And what if I self-publish the play on a site like Lulu.com, because I want my friends and fans to have the ability to read it on a Kindle or in a paperback? What does that have to do with getting it picked up by one of the drama presses that has an ability to put it in a catalog that will be browsed by college and community producers all over the US?
As a lesbian playwright whose plays focus on the lives of women, I made a choice early on in my career to get my work out there as much as I could, in as many ways as possible. To that end, I have founded multiple theatre companies, performed my own work, toured in my plays, published them in multiple formats on multiple platforms in both anthologies and acting editions, recorded them, and commissioned translations. Very few of my plays are virginal enough to meet the submission qualifications for new play festivals and producers.
Do I resent the limbo status of these “tainted,” no-longer-virginal-hence-no-longer-desirable new plays? Deeply. But not deeply enough to lock them up and wait for the (white, male, heterosexual) prince.
I would like to see our industry do some soul-searching about this new play situation. I would like to see folks really challenge this obsession with “purity” as it relates to manuscripts for new work. The protocol is shot-through with patriarchal and deeply classist prerogatives and assumptions about the entire nature of the relationship between the producer/publisher and the playwright. This should be a relationship of equals. I do not demand that they come to my work with no previous experience with producing or publishing, and I find it an insult that they impose a virginity criteria on my work. In their fixation on virginity, these publishers and producers bypass many fresh and innovative plays and they penalize the most entrepreneurial authors.
What would I propose? For starts, unless a play has been published by one of the drama presses that is specifically in the business of licensing productions, previous self-publication or publication in a collection of mostly non-dramatic works should not disqualify the play from consideration by the drama presses.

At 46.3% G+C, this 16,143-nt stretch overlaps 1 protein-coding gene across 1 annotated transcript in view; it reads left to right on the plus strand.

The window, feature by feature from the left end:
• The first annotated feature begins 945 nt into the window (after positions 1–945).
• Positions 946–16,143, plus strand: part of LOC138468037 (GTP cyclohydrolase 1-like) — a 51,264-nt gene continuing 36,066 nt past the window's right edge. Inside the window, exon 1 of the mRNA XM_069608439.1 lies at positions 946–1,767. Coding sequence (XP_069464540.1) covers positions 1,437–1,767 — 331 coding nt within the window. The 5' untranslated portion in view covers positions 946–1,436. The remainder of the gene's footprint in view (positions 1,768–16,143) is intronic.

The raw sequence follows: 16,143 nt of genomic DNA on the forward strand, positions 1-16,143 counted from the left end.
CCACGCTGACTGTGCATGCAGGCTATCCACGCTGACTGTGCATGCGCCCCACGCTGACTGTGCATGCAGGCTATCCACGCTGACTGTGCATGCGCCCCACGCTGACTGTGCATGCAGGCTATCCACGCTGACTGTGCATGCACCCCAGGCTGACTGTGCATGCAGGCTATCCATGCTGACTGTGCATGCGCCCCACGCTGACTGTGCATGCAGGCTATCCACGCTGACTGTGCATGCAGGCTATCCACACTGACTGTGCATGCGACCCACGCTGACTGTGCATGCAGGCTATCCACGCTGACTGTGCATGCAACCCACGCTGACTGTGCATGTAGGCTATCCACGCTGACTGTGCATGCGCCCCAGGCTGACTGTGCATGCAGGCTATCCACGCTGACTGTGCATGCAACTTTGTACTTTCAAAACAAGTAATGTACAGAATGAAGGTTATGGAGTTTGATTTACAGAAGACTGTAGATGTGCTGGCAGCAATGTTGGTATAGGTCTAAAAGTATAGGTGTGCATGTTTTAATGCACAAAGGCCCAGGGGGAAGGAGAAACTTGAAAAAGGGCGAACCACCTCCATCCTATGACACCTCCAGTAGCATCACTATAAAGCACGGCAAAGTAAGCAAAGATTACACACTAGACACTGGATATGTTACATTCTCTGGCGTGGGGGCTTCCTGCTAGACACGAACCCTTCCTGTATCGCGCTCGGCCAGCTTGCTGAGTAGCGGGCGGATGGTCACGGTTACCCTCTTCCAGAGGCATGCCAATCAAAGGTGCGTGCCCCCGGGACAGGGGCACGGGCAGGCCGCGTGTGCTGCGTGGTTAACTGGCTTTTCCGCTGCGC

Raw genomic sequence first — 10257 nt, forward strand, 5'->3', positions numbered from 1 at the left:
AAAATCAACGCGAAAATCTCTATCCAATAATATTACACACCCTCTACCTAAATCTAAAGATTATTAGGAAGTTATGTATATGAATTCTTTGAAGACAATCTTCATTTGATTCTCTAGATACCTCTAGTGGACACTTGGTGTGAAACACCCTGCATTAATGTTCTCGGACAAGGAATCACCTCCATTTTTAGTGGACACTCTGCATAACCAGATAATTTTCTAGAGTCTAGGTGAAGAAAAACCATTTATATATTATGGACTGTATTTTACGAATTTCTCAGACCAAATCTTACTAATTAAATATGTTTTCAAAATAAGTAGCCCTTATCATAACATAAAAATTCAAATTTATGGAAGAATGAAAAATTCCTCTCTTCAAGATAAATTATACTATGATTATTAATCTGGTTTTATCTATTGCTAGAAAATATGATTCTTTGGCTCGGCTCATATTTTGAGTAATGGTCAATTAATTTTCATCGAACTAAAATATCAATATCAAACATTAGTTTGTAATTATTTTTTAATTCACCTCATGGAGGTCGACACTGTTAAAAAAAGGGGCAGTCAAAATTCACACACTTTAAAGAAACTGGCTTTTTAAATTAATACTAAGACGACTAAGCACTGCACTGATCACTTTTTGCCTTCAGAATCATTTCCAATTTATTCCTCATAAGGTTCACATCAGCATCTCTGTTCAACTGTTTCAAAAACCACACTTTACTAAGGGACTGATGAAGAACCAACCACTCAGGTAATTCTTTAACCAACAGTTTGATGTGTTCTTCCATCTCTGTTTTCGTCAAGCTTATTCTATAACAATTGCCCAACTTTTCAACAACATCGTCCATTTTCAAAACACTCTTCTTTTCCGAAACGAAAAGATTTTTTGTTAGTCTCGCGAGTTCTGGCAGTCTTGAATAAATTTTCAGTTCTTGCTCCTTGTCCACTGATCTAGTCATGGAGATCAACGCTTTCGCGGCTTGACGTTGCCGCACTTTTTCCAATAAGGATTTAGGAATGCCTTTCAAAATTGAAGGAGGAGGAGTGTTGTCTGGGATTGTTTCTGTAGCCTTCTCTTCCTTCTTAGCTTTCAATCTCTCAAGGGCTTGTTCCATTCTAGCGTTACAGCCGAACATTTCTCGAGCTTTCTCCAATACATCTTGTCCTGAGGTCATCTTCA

In terms of production, the issue becomes more complicated, because of questions about what qualifies as “professional theatre.” Should the term “commercial theatre” exclude regional non-profits with Equity actors? Certainly, academic productions or one- or two-weekend festival productions should not count toward ruining a new play’s prospects.
The National New Play Network has pioneered an interesting work-around for this cult of virginity. They named it the Rolling World Premiere. In a rolling premiere, a number of theatres within their network commit to produce a new play in the same season, all with world premiere credit. Think “rolling virginity.”
It’s a creative idea and an improvement for the playwright whose work might never see a second production after a traditional premiere, but it doesn’t entirely solve the problem because it relies on a system of networking that is not available to the majority of playwrights.
It will be up to the audiences and the playwrights to protest this cult, because we are ones who pay the highest price for it. These virginity tests constitute some of the most pernicious barriers to diversity in contemporary theatre, and until we do away with them, audiences will continue to be denied the chance to experience many groundbreaking works.